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PostPosted: Mon Oct 27, 2008 12:37 pm 
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Joined: Mon May 16, 2005 10:13 am
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Location: Central Office
How do email addresses end up on spam lists?

Every day, millions of people receive dozens of unsolicited commercial emails, known popularly as “spam.” Some users see spam as a minor annoyance, while others are so overwhelmed with spam that they are forced to switch email addresses. This leads many email users to submit helpdesk requests to email administrators with the question “How did these people get my email address?”.

The Center for Democracy & Technology (CDT) embarked on a project to attempt to determine the source of spam. They set up hundreds of different email addresses. Then the CDT waited six months to see what kind of mail those addresses were receiving. It should come as no surprise to most email users that many of the addresses the CDT created for this study attracted spam. What is very interesting is the different ways the email addresses attracted spam. There were also the different volumes, depending on where the email addresses were used.


The results offer insights about what online behavior results in the most spam. The results also debunk some of the myths about spam.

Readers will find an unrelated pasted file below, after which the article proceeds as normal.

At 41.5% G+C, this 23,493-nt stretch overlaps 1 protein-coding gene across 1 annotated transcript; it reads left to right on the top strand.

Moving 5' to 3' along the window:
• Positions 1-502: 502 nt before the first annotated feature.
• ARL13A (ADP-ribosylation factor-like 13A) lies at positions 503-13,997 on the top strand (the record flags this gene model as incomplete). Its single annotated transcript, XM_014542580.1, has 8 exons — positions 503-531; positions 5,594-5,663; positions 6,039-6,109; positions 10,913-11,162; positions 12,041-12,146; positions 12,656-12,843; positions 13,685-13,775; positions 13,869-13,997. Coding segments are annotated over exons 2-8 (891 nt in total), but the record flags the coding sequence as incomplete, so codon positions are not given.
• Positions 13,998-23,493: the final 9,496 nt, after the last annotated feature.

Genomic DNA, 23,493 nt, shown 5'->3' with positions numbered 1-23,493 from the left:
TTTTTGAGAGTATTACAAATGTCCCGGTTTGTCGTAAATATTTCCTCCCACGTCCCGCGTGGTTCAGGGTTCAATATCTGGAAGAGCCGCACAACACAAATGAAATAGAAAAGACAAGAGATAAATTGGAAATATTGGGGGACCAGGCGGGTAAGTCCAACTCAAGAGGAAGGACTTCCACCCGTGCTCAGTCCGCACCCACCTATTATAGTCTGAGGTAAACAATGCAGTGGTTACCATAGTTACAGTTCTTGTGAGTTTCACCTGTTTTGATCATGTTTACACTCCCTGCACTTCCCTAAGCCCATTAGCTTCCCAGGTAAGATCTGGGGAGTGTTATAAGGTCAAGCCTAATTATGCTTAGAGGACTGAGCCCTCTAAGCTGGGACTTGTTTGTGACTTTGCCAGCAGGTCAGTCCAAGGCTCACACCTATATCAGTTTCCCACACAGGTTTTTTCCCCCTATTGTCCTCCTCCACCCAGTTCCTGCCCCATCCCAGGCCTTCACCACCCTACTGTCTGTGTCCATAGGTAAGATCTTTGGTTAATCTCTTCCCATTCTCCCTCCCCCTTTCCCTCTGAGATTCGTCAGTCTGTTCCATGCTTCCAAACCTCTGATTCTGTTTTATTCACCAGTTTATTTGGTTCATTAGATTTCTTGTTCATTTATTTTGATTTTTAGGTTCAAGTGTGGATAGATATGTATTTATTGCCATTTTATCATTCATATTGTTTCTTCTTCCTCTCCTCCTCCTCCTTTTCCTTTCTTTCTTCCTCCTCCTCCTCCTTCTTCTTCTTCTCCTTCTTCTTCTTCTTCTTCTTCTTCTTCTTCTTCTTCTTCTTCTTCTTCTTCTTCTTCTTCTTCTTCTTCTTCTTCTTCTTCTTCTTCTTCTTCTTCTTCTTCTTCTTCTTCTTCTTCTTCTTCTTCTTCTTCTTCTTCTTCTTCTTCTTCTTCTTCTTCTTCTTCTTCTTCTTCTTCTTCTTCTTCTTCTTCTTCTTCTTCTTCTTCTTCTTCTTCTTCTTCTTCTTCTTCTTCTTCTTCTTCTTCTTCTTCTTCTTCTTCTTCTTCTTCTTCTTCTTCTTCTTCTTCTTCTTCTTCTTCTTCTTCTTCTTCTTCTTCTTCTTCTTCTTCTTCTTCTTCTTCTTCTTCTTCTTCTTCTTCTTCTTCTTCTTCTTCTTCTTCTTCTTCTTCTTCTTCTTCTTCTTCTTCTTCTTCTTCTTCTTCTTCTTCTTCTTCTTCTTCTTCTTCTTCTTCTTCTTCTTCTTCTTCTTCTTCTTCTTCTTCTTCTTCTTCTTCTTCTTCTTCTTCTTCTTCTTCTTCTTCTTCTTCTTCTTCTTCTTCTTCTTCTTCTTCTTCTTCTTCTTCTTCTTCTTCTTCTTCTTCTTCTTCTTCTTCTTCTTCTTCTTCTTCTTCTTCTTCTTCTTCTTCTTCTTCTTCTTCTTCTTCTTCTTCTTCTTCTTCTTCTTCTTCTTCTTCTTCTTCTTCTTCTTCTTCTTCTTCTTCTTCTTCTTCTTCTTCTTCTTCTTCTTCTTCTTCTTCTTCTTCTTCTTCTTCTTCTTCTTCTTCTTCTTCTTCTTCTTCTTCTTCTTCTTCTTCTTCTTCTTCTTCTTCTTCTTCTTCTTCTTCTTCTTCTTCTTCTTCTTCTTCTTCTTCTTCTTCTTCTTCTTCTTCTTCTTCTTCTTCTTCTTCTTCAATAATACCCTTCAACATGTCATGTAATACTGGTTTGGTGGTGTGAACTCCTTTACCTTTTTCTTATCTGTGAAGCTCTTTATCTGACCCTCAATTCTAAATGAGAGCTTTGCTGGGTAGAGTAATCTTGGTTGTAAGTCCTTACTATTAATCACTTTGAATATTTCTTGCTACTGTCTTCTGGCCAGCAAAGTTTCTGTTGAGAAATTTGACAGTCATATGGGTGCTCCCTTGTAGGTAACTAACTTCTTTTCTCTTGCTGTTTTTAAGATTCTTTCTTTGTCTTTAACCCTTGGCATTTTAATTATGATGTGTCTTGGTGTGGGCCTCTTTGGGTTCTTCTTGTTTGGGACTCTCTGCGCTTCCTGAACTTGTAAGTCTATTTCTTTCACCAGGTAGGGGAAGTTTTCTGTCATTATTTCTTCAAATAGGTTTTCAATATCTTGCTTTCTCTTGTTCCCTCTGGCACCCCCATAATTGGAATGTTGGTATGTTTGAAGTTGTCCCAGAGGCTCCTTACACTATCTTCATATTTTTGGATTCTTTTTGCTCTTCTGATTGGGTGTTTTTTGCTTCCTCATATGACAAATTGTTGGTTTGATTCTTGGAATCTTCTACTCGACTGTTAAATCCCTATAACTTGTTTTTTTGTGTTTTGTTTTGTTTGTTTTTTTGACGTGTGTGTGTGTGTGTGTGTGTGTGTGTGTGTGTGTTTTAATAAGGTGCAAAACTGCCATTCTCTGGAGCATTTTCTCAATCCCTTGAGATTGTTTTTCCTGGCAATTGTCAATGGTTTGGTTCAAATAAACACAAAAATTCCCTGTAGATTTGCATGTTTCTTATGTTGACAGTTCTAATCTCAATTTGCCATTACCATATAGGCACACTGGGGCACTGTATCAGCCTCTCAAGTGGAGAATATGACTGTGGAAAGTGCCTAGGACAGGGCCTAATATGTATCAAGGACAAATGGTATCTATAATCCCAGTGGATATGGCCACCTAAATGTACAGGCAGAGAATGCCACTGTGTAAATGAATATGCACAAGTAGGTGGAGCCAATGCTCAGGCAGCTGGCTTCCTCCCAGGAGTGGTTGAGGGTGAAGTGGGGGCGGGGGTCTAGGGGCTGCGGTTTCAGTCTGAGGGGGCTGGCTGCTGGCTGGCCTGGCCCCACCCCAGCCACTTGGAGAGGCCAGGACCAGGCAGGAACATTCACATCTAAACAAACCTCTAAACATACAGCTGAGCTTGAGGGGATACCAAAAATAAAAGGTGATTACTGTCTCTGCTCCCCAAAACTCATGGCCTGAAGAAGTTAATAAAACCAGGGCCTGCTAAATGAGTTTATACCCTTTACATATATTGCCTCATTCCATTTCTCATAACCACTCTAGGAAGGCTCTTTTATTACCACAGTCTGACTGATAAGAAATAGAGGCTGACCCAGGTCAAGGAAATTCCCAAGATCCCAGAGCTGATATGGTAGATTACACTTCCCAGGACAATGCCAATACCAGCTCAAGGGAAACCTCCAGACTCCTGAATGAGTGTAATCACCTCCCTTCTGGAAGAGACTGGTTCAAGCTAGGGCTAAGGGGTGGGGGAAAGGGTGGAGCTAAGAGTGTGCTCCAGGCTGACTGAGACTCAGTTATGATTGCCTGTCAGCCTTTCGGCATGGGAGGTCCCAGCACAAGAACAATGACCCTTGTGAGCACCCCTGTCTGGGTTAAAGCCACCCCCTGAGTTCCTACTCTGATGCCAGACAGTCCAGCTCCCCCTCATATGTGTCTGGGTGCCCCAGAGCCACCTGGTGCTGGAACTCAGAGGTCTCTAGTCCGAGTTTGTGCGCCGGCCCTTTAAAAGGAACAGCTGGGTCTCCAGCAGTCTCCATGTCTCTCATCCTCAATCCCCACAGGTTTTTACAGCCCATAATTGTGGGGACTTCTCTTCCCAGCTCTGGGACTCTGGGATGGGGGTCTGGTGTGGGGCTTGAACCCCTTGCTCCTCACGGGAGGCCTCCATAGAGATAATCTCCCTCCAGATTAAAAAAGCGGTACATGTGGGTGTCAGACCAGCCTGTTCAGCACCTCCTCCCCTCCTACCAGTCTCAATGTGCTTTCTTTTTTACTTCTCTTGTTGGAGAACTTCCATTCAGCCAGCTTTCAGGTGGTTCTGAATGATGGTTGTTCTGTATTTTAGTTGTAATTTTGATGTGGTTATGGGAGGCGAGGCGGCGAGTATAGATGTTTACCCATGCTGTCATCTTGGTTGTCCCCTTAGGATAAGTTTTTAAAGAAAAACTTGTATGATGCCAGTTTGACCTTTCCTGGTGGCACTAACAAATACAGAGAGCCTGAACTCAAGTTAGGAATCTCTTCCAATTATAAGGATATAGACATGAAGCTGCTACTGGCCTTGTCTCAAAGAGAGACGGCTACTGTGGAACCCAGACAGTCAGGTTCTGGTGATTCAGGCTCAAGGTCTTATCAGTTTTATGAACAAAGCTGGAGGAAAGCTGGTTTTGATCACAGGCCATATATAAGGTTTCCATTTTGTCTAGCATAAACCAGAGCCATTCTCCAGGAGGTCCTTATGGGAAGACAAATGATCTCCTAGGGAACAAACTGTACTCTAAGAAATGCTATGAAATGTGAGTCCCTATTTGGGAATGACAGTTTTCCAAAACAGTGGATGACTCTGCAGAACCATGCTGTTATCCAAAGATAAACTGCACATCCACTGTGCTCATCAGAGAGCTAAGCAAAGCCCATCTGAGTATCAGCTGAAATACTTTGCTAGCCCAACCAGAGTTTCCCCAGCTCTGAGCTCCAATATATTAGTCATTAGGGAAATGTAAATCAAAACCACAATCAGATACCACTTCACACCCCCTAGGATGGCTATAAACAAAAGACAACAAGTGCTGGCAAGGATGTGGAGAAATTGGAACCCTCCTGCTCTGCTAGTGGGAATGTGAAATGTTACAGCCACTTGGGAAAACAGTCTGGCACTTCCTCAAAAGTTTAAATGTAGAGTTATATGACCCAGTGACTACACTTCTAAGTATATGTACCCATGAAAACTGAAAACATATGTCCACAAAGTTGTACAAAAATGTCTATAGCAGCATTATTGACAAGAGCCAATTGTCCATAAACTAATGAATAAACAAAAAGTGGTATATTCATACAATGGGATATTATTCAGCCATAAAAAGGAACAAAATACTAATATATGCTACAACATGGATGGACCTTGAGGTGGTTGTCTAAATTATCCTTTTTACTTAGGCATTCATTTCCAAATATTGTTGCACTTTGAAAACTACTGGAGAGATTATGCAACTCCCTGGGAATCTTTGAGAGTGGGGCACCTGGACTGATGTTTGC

*The analysis indicated that email addresses posted on Web sites or in newsgroups attract the most spam.

Web Sites: CDT received the most emails when an address was placed visibly on a public Web site. Spammers use software harvesting programs such as “robots” or “spiders” to record email addresses listed on Web sites, including both personal Web pages and institutional (corporate or non-profit) Web pages.

CDT tested two methods to stymie address harvesting:

Replacing characters in an email address with human-readable equivalents, for example “sample@domain.com” was written “sample at domain dot com;” and
Replacing characters in an email address with HTML equivalents.
Email addresses posted to Web sites using these conventions did not receive any spam.

USENET newsgroups: Newsgroups expose email addresses of every person who posts to the newsgroup to spammers. Newsgroup postings, on average, generated less spam than posting an email address on a high-traffic web site. In our study, we discovered that most newsgroup related spam is sent to the address in the message header. This held true even if other email addresses are included in the text of the posting.
For the most part companies that offered users a choice about receiving commercial emails respected that choice. Most of the major Web sites which we provided email addresses for respected the privacy choices we made, if a choice was made available.

Some spam is generated through attacks on mail servers, methods that don’t rely on the collection of email addresses at all. In “brute force” attacks and “dictionary” attacks, spam programs send spam to every possible combination of letters at a domain, or to common names and words. While these attacks can be blocked, some spam is likely to get through. In many cases, spam generated by these attacks will be directed to shorter email address (like joe@domain.com) before it is directed to longer addresses (like joeanderson@domain.com).

Reprinted from: http://www.allspammedup.com/2008/10/int ... ymie-spam/

_________________
Larry Jones
Central Office


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